We don't need to investigate [theCIA's role in Contra drug trafficking]. We already know. The evidence is there."JackBlum, former Chief Counsel toJohnKerry's Subcommittee on Narcotics and Terrorism in 1996 Senate Hearings


Before the Soviet-Afghan war, opium production was at a minimum, being directed to only small regional markets, according to Alfred McCoy. (AlfredMcCoy, Drug Fallout: the CIA's Forty Year Complicity in the Narcotics Trade. The Progressive, 1 August 1997).

Within two years of the CIA operation in Afghanistan, the Pakistan-Afghanistan border became the top heroin producer. The Islamic military groups and organizations that were created in the light of the Soviet war were funded by the proceeds of the Afghan drug trade.

Because the Pakistan military and Afghan resistance were under the guidance of the CIA and Pakistan, heroin labs were able to be established on the Afghan and Pakistani border, both countries forming part of the Golden Crescent drug trade. The Washington Post reported in May 1990, that one of the leading heroin manufacturers was Gulbuddin Hekmatyar, an Afghan leader and the recipient of half of the covert arms the USA provided to Pakistan. Hekmatyar was notorious for his brutality. His group, Hezb-e-Islami clashed with other Mujahideen fighters in a bid for the capital,Kabul. In fact, his legacy of brutality and death was so terrible, that many ordinary Afghans welcomed the emergence of the Taliban. Despite this, theCIA still remained an ally of his.

And, of course, in 2003 the US State Department labelled him a terrorist because of his alliance with the Taliban, just like Osama bin Laden and Saddam Hussein were deemed terrorists when their usefulness wore off.

From these heroin labs on the Afghanistan-Pakistan border, the Sicilian Mafia was responsible for importing the drugs into the US, which become 60% of the US market.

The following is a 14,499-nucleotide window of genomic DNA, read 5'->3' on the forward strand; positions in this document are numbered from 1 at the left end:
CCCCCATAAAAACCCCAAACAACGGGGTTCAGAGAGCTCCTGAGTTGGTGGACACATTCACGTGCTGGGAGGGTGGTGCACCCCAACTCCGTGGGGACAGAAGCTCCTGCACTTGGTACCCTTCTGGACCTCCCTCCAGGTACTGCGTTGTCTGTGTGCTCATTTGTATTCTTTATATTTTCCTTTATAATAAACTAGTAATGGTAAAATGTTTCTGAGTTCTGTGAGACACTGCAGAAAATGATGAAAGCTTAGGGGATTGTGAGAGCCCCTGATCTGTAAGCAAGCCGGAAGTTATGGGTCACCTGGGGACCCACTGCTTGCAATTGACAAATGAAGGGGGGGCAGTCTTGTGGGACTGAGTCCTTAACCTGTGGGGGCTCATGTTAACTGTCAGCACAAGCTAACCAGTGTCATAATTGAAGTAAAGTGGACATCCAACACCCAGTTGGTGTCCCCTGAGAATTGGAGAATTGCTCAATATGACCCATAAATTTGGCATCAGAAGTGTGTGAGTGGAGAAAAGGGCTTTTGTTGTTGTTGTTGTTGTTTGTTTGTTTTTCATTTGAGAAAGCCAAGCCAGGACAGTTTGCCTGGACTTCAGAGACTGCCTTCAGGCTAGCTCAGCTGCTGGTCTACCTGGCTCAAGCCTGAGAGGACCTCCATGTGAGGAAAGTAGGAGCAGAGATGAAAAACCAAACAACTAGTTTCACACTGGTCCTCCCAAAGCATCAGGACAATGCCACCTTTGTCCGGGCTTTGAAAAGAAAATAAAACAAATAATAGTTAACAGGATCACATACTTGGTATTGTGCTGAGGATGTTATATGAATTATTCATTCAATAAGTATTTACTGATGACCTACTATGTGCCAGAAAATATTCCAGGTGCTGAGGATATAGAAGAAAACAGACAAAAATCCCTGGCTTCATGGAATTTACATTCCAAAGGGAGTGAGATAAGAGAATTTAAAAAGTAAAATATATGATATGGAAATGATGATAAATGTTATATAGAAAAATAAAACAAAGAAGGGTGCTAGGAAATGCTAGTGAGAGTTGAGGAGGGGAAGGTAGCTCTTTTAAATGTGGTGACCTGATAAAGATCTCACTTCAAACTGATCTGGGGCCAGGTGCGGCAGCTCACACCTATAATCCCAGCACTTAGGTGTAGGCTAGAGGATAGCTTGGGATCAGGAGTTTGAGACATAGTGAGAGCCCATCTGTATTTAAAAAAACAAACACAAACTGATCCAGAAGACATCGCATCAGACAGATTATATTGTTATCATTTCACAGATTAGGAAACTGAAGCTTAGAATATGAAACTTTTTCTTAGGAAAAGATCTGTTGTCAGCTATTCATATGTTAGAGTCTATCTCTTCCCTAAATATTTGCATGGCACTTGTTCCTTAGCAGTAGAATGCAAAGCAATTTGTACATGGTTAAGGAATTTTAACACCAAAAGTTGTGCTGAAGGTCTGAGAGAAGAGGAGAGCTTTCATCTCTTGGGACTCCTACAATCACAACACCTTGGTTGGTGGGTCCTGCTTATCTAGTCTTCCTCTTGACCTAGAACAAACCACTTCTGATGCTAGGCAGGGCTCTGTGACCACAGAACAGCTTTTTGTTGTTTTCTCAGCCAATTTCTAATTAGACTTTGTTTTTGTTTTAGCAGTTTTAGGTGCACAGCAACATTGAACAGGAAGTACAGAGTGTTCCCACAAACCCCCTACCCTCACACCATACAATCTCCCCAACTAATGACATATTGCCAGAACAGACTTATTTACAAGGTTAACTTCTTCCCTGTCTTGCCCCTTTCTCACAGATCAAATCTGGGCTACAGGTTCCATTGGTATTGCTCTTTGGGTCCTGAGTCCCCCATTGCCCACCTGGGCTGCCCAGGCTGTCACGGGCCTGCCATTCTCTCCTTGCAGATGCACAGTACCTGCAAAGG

There are former CIA operatives that have confessed their covert operation led to the growth of the Pakistan-Afghanistan heroin trade. In 1995, former CIA Director, Mr Charles Cogan, admitted that the explosion of the drug trade was collateral damage. He believed that the Cold War was far more important than the “drug war”.

"Our main mission was to do as much damage to the Soviets. We didn't really have the resources or the time to devote to an investigation of the drug trade," he told Australian television. "I don't think that we need to apologize for this. Every situation has its fallout. There was fallout in terms of drugs, yes, but the main objective was accomplished. The Soviets left Afghanistan." (Alfred McCoy, Testimony before the Special Seminar focusing on allegations linking CIA secret operations and drug trafficking-convened February 13, 1997, by Rep. John Conyers, Dean of the Congressional Black Caucus)

Today, more than 90% of drugs sold globally come from Afghanistan, it being the major supplier of heroin. It is tied into Pakistani politics and the militarization of the Pakistani state. It influences the Pakistani economy along with its financial institutions, that being involved in money laundering and is protected by the Pakistani military and intelligence.

The average price of a gram of heroin in Western Europe has dropped from $251 a gram to a mere $75. This has resulted in the Columbian drug lords becoming more ruthless because the Asian market has now significantly taken their cut.

The Taliban implemented an opium eradication program in 2000-2001 with the support of the United Nations with the result that opium production dropped by more than 90%. It became illegal to grow poppies in Afghanistan. Anyone caught cultivating poppies would be punished, most likely by death.